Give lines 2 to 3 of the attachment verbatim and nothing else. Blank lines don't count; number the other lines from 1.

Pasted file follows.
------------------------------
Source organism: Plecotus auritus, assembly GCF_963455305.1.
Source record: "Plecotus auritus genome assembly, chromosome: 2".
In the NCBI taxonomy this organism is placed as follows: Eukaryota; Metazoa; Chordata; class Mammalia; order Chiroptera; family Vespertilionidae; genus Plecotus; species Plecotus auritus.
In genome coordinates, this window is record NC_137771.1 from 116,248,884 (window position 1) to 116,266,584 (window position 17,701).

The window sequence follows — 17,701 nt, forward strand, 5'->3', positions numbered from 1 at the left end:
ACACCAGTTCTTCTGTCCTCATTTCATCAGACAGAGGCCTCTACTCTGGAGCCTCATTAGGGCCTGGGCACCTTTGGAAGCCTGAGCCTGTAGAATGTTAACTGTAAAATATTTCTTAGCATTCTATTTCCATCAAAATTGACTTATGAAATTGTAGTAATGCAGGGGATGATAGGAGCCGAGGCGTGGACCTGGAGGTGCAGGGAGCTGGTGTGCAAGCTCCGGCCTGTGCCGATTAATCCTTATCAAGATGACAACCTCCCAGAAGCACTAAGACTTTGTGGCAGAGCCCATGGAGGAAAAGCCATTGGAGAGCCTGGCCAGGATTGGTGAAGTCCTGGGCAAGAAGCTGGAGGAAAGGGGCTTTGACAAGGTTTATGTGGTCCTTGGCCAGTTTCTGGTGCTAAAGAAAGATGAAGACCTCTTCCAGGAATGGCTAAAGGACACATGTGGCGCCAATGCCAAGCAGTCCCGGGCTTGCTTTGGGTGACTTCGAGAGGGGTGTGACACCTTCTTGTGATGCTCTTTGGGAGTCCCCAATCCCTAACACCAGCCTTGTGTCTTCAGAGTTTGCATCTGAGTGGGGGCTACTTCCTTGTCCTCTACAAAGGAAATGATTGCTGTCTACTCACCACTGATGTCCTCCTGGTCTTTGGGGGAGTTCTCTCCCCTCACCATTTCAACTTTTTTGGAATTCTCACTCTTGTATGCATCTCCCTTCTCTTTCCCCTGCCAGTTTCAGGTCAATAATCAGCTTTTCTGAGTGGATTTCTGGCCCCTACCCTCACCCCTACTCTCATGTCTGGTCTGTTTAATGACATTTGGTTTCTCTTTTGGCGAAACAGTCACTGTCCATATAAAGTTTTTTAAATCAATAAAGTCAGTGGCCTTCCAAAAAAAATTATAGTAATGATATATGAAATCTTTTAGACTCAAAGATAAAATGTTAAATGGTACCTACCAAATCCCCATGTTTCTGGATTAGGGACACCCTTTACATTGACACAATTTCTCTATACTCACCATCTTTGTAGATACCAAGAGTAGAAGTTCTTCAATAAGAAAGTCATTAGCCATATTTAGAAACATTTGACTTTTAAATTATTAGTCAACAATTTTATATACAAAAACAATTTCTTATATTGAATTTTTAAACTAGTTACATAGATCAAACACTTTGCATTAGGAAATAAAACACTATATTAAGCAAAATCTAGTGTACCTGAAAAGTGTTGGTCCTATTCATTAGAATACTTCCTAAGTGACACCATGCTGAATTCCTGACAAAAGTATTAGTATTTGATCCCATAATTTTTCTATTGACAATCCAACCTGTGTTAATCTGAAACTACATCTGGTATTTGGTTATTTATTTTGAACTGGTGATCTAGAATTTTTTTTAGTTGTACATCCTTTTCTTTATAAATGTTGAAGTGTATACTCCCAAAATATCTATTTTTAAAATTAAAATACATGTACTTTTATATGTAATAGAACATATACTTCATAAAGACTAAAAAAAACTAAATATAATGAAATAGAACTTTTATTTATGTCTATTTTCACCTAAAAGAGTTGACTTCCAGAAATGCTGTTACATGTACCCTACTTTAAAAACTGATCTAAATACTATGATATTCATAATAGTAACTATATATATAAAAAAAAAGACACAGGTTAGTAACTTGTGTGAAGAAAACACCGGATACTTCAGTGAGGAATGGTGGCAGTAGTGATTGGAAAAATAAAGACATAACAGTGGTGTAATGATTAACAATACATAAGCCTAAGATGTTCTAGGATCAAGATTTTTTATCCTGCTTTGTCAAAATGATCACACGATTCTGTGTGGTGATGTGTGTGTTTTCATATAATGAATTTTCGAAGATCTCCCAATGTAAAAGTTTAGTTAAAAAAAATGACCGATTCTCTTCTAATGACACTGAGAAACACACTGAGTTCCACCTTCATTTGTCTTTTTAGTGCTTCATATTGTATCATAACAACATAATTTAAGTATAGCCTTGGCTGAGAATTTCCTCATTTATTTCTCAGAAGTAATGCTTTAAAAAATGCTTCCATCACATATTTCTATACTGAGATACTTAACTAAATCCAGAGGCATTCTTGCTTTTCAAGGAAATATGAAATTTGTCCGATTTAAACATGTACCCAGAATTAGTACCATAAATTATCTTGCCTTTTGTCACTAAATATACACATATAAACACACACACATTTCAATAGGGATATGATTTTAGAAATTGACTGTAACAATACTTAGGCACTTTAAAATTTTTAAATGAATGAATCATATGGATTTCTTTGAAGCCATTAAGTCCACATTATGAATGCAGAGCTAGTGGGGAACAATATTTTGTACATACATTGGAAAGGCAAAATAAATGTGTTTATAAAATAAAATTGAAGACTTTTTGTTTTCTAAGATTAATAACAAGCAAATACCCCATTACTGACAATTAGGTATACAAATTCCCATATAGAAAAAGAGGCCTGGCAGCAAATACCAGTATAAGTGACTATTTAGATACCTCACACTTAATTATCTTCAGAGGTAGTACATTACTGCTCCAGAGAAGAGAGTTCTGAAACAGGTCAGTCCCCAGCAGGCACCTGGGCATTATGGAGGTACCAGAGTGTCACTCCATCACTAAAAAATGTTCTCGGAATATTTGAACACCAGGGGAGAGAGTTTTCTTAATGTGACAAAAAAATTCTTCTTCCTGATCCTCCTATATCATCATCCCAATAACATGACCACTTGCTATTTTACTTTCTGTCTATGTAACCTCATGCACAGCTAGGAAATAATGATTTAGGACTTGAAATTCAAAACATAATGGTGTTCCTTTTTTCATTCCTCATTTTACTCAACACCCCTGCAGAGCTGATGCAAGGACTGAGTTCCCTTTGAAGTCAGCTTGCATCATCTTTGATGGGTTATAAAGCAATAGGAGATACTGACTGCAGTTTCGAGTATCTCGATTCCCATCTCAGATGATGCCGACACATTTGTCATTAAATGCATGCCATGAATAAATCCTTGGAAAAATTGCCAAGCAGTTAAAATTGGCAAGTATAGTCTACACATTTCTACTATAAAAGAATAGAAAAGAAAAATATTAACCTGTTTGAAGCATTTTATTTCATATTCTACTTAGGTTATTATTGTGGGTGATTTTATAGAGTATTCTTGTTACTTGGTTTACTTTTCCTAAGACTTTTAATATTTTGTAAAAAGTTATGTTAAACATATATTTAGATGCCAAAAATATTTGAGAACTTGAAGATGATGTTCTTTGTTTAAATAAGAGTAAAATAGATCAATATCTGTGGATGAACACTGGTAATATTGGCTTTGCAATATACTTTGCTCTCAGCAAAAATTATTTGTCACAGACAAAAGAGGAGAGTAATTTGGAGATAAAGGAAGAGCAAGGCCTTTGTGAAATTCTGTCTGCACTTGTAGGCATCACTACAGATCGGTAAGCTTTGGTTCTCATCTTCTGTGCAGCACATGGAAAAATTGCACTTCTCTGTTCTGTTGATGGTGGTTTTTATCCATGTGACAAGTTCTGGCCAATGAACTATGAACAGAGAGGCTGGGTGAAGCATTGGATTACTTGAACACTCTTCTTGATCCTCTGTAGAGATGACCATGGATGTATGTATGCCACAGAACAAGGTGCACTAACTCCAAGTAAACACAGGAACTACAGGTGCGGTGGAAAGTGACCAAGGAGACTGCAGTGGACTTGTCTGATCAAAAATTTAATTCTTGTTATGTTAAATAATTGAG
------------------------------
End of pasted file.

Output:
Source record: "Plecotus auritus genome assembly, chromosome: 2".
In the NCBI taxonomy this organism is placed as follows: Eukaryota; Metazoa; Chordata; class Mammalia; order Chiroptera; family Vespertilionidae; genus Plecotus; species Plecotus auritus.